3. The Trevi Fountain
The Trevi Fountain is an 18th-century fountain in Rome's Trevi district, designed by Nicola Salvi and built by Giuseppe Pannini and others. It is one of the world's most famous Baroque fountains. The Palazzo Poli, which has a new façade with a massive order of Corinthian pillars linking the two main stories, serves as a backdrop for the fountain. The figure of the nautical god Neptune, dragged to the sea on his shell-shaped chariot by two winged horses and tritons, stands in the centre beneath the arch (young gods of the sea). One horse is quiet and obedient, while the other is rowdy. They represent the sea's changing tides. The two statues in the niches next to Neptune (crafted by Filippo della Valle) symbolise Abundance on the left and Health on the right. The name 'La Fontana di Trevi' comes from the words tre via, which means three highways. At the fountain's location, three roadways used to meet. Many films featuring the Trevi Fountain, including as La Dolce Vita, Angels and Demons, The Lizzie McGuire Movie, and Roman Holiday, have contributed to the fountain's reputation.
4. The Colosseum
The Colosseum is an oval amphitheatre located immediately east of the Roman Forum in the heart of Rome, Italy. Despite its age, it is the largest ancient amphitheatre ever erected and remains the world's largest standing amphitheatre today. The Flavian dynasty was the patrons of the endeavour, and the amphitheatre was dubbed the Flavian Amphitheatre by later classicists and archaeologists because of its affiliation with their surname (Flavius). The Colosseum, although being severely damaged by earthquakes and stone robbers stealing spolia, is an iconic symbol of Imperial Rome and was named one of the New Seven Wonders of the World.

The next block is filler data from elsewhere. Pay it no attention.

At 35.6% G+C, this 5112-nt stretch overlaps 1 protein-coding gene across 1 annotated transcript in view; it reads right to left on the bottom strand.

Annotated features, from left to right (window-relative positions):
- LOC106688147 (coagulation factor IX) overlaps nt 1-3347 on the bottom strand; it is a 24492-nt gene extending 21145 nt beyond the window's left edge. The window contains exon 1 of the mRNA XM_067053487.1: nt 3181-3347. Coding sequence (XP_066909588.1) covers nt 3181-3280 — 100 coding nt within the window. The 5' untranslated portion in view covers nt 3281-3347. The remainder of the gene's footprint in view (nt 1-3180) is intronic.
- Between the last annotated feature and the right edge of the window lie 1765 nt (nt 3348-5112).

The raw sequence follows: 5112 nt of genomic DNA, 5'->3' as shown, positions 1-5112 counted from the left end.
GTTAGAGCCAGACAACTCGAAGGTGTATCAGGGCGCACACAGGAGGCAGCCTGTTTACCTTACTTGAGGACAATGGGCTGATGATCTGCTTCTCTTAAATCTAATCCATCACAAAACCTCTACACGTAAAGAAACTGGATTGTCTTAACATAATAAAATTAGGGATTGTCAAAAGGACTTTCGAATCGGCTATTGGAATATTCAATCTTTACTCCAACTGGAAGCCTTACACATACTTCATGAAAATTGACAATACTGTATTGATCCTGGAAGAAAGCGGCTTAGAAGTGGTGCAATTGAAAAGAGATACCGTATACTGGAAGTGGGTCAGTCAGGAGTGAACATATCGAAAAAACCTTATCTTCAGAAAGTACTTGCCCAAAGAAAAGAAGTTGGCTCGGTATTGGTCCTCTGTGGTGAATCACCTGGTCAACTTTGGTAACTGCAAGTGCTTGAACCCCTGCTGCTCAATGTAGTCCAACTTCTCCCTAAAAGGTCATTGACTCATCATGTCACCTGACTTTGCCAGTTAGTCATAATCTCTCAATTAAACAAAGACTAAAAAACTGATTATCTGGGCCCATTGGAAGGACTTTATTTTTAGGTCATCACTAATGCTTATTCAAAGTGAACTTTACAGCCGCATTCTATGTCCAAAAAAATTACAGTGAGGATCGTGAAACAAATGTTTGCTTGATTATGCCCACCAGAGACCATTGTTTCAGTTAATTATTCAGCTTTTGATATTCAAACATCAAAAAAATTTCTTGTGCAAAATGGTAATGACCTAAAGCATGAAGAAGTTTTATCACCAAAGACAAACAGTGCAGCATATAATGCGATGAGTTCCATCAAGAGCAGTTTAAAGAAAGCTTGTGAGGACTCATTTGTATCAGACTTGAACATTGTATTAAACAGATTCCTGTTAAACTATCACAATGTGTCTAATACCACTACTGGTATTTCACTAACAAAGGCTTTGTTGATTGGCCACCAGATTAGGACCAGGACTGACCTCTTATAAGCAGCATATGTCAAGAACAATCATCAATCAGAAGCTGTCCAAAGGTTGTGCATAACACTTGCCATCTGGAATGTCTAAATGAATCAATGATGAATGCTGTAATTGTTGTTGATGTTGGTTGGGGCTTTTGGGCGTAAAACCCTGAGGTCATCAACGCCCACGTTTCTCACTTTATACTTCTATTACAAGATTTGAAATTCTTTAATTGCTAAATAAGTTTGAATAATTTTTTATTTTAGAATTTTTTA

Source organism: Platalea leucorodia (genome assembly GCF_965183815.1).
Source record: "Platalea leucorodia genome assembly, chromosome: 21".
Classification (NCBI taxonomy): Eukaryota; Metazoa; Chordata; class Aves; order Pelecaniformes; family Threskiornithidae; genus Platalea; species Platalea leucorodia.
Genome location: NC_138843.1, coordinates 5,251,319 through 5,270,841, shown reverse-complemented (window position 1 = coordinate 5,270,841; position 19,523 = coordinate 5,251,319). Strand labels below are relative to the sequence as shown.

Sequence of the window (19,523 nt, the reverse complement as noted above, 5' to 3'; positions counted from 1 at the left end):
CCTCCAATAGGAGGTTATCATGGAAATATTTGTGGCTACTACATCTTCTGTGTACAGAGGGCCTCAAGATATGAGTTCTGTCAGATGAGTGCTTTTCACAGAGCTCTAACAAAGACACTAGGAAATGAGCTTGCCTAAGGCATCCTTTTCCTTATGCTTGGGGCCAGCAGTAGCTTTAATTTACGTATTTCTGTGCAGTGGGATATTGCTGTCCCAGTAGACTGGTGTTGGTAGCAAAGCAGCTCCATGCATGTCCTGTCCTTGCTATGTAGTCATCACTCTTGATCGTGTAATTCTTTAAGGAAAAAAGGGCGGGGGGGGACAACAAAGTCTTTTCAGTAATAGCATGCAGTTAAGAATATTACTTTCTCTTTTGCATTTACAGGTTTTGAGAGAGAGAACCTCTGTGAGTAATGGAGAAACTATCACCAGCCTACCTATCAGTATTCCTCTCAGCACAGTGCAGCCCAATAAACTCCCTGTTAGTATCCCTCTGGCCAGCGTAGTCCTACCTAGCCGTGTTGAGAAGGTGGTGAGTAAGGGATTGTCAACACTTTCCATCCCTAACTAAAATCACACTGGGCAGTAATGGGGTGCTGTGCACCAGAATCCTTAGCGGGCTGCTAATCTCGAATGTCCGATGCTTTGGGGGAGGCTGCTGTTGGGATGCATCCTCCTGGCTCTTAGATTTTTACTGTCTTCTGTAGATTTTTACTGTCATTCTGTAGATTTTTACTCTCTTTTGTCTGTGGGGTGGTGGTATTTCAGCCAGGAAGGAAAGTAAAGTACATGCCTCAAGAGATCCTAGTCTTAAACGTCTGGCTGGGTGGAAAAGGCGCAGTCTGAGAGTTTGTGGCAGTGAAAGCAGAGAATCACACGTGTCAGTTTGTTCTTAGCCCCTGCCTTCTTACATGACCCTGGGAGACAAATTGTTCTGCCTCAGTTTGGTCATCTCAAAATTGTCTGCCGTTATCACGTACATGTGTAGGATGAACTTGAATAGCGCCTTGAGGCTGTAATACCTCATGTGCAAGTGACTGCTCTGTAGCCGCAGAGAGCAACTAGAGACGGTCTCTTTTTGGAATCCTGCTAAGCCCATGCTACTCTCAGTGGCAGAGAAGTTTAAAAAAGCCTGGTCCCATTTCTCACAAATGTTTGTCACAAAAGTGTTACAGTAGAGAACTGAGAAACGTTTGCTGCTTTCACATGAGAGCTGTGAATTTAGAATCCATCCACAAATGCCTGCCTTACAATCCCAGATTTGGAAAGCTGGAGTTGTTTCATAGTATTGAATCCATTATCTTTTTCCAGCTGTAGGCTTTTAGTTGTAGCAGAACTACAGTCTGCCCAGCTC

Roman art is a wide subject that spans about 1,000 years and three continents, from Europe to Africa and Asia. The first Roman art dates from 509 B.C.E., when the legendary Roman Republic was founded, and lasted until 330 C.E. (or much longer, if you include Byzantine art). Marble, painting, mosaic, jewels, silver and bronze work, and terracottas, to name a few, are all examples of Roman art. The city of Rome was a melting pot, and the Romans had no qualms about incorporating creative influences from the surrounding and preceding Mediterranean cultures. As a result, Greek, Etruscan, and Egyptian influences can be found throughout Roman art.
This is not to argue that all Roman art is derivative, and one of the challenges presented by specialists is defining what constitutes "Roman" art.